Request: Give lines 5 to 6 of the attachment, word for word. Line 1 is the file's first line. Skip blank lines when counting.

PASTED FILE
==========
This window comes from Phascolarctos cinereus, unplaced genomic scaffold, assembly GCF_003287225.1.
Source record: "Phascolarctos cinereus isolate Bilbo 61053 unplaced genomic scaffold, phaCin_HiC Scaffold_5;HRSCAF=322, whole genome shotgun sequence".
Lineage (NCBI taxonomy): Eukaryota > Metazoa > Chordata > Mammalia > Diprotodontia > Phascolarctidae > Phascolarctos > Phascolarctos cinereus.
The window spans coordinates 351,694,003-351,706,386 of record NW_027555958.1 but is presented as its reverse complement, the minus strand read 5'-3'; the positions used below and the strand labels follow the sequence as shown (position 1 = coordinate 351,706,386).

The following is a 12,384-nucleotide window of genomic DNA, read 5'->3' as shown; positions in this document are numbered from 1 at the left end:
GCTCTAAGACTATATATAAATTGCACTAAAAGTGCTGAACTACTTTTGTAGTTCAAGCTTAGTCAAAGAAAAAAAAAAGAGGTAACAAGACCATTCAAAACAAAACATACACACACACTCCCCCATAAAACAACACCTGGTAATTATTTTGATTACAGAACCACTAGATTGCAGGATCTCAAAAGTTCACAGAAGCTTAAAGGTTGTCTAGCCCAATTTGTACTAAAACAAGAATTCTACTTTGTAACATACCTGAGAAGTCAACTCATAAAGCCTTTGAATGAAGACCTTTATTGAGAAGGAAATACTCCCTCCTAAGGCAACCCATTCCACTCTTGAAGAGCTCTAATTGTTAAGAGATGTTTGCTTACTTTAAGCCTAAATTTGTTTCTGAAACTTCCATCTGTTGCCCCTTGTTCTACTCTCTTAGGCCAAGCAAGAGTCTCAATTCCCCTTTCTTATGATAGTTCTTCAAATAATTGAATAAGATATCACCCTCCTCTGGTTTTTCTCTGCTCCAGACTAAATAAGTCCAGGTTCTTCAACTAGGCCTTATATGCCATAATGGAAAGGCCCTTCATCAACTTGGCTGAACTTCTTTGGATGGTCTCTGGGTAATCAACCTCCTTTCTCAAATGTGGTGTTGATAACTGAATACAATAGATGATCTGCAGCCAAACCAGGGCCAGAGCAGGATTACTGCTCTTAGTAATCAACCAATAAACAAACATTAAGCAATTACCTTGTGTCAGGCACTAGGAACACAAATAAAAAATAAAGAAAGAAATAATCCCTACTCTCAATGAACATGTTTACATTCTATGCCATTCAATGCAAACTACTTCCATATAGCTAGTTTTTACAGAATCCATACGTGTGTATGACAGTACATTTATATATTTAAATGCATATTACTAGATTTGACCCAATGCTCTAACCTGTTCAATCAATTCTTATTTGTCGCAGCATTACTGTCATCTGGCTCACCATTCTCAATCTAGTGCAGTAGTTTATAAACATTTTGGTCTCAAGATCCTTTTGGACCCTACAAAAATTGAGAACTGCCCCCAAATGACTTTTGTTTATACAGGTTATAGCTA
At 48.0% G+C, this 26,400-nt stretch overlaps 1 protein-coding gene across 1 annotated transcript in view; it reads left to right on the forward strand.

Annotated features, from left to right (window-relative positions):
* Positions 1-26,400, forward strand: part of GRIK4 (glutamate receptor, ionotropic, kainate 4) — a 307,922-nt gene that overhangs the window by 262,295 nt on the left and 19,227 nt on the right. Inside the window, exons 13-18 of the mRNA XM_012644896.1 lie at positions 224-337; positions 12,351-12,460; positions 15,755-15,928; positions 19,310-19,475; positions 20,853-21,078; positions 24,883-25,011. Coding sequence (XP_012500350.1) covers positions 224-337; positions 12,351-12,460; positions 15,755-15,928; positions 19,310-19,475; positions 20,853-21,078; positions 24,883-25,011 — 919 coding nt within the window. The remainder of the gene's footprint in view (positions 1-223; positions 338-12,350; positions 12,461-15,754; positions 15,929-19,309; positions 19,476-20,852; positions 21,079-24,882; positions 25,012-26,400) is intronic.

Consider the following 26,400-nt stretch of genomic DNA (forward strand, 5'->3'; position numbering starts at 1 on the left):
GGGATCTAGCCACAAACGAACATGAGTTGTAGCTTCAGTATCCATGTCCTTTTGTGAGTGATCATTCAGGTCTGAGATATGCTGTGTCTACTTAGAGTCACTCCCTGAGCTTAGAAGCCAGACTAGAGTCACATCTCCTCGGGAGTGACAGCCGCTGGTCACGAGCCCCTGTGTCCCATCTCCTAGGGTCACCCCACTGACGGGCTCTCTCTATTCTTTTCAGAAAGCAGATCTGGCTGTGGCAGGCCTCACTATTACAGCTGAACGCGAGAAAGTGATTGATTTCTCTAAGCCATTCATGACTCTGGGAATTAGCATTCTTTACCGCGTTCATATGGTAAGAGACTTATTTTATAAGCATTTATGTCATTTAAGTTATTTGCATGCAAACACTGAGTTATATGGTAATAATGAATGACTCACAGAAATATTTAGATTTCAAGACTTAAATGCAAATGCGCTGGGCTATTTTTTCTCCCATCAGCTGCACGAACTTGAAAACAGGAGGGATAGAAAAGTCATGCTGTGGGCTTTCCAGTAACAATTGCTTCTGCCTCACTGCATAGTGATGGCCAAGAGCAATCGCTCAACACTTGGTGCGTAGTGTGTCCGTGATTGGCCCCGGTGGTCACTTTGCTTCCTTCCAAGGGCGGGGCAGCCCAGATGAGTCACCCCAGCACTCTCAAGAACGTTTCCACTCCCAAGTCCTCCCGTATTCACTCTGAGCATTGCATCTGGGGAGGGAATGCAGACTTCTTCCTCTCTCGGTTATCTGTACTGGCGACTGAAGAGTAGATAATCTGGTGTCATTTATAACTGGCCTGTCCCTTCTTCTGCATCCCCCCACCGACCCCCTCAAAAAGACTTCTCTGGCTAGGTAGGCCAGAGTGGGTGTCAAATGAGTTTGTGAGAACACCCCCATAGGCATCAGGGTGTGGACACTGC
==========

The following is a 12,384-nucleotide window of genomic DNA, read 5'->3' as shown; positions in this document are numbered from 1 at the left end:
GCTCTAAGACTATATATAAATTGCACTAAAAGTGCTGAACTACTTTTGTAGTTCAAGCTTAGTCAAAGAAAAAAAAAAGAGGTAACAAGACCATTCAAAACAAAACATACACACACACTCCCCCATAAAACAACACCTGGTAATTATTTTGATTACAGAACCACTAGATTGCAGGATCTCAAAAGTTCACAGAAGCTTAAAGGTTGTCTAGCCCAATTTGTACTAAAACAAGAATTCTACTTTGTAACATACCTGAGAAGTCAACTCATAAAGCCTTTGAATGAAGACCTTTATTGAGAAGGAAATACTCCCTCCTAAGGCAACCCATTCCACTCTTGAAGAGCTCTAATTGTTAAGAGATGTTTGCTTACTTTAAGCCTAAATTTGTTTCTGAAACTTCCATCTGTTGCCCCTTGTTCTACTCTCTTAGGCCAAGCAAGAGTCTCAATTCCCCTTTCTTATGATAGTTCTTCAAATAATTGAATAAGATATCACCCTCCTCTGGTTTTTCTCTGCTCCAGACTAAATAAGTCCAGGTTCTTCAACTAGGCCTTATATGCCATAATGGAAAGGCCCTTCATCAACTTGGCTGAACTTCTTTGGATGGTCTCTGGGTAATCAACCTCCTTTCTCAAATGTGGTGTTGATAACTGAATACAATAGATGATCTGCAGCCAAACCAGGGCCAGAGCAGGATTACTGCTCTTAGTAATCAACCAATAAACAAACATTAAGCAATTACCTTGTGTCAGGCACTAGGAACACAAATAAAAAATAAAGAAAGAAATAATCCCTACTCTCAATGAACATGTTTACATTCTATGCCATTCAATGCAAACTACTTCCATATAGCTAGTTTTTACAGAATCCATACGTGTGTATGACAGTACATTTATATATTTAAATGCATATTACTAGATTTGACCCAATGCTCTAACCTGTTCAATCAATTCTTATTTGTCGCAGCATTACTGTCATCTGGCTCACCATTCTCAATCTAGTGCAGTAGTTTATAAACATTTTGGTCTCAAGATCCTTTTGGACCCTACAAAAATTGAGAACTGCCCCCAAATGACTTTTGTTTATACAGGTTATAGCTA